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If sportswriter Sally Jenkins has her facts right, the NFL’s handling of the allegations about underinflated AFC Championship game balls seems to have fallen short of even the most rudimentary standards of justice:


The evidence is thoroughly equivocal and the competitive advantage is nowhere to be found, yet the NFL is punishing Tom Brady and the New England Patriots as if they belong in Sing Sing. This case, perhaps more than all the others in the past year, sums up the NFL approach to justice: If you crack down hard enough on the little things, no one will notice the real scoundreling.


DeflateGate would be more of a ‘Gate’ if the league had proven that the balls were in fact deflated. But it hasn’t. That’s what is so peculiar about this entire deal. The Ted Wells report commissioned by the league is perfectly clear on this point: No one is sure which of two gauges were used to check the pressurization of the balls. The gauges gave significantly different readings; one read much higher than the other and showed the balls were legally inflated. The referee in charge of checking the footballs, Walt Anderson, is pretty sure he used this gauge. Yet the NFL disregarded this critical point — and the testimony of their own official. Nevertheless the NFL decided the "preponderance of the evidence" showed Brady and the Patriots manipulated the game balls. That’s how eager they are to find wrongdoing. 


My attention was drawn to the Jenkins article by David Post’s interesting discussion, at the Volokh Conspiracy, of the preponderance of evidence standard, which should have been, but was not, applied in this case. Post says:


The NFL, I have come to believe, exists in large part so that, should we fall into despair over our system of public justice (which I find myself doing from time to time), we are reminded that it could be worse.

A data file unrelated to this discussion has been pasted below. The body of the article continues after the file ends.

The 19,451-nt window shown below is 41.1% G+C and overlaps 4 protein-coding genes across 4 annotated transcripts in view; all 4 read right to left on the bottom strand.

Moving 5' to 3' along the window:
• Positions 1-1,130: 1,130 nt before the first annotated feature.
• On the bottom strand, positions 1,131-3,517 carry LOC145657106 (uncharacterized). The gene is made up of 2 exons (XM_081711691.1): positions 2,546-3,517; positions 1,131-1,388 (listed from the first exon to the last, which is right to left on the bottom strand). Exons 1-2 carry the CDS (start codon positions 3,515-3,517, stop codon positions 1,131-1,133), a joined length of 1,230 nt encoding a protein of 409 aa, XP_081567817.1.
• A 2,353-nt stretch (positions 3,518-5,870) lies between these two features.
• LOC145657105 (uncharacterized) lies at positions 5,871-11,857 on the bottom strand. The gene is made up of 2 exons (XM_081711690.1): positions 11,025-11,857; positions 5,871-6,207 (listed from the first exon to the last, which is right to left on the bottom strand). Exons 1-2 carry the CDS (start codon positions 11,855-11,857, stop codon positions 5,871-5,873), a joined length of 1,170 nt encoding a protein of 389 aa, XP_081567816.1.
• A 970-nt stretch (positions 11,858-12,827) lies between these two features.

Speaking of Public justice:


In last week’s newsletter, I mentioned North Carolina businessman Lyndon McLellan’s fight to recover $107,000 that had been unjustly seized under federal asset forfeiture law. Now I’m happy to report good news in the case. According to the Institute for Justice:


Just two weeks after the Institute for Justice took on the case and brought it to the attention of the nation, the IRS and Department of Justice moved to voluntarily dismiss the case and give Lyndon back 100% of his hard-earned money.


But that doesn’t mean justice has been done.


Even after he recovers his bank account, Lyndon is still out tens of thousands of dollars, thanks to the government’s actions. Lyndon paid a $3,000 retainer to a private attorney before IJ took the case on pro bono, and he also paid approximately $19,000 for an accountant to audit his business and to provide other services to help convince the government he did nothing wrong. The government is refusing to pay those expenses. And the government also is refusing to pay interest on the money.




The government pursued Lyndon’s case despite a change in policy, announced by the IRS in November 2014 and adopted by the DOJ in March 2015, that was intended to shield property owners just like Lyndon.


"The government in this case had to have its arm twisted to follow its commitment to property owners like Lyndon," said IJ Attorney Scott Bullock. "That shows reform of the civil forfeiture laws cannot be entrusted to voluntary policy changes from the government. What is truly needed is binding reform from Congress."


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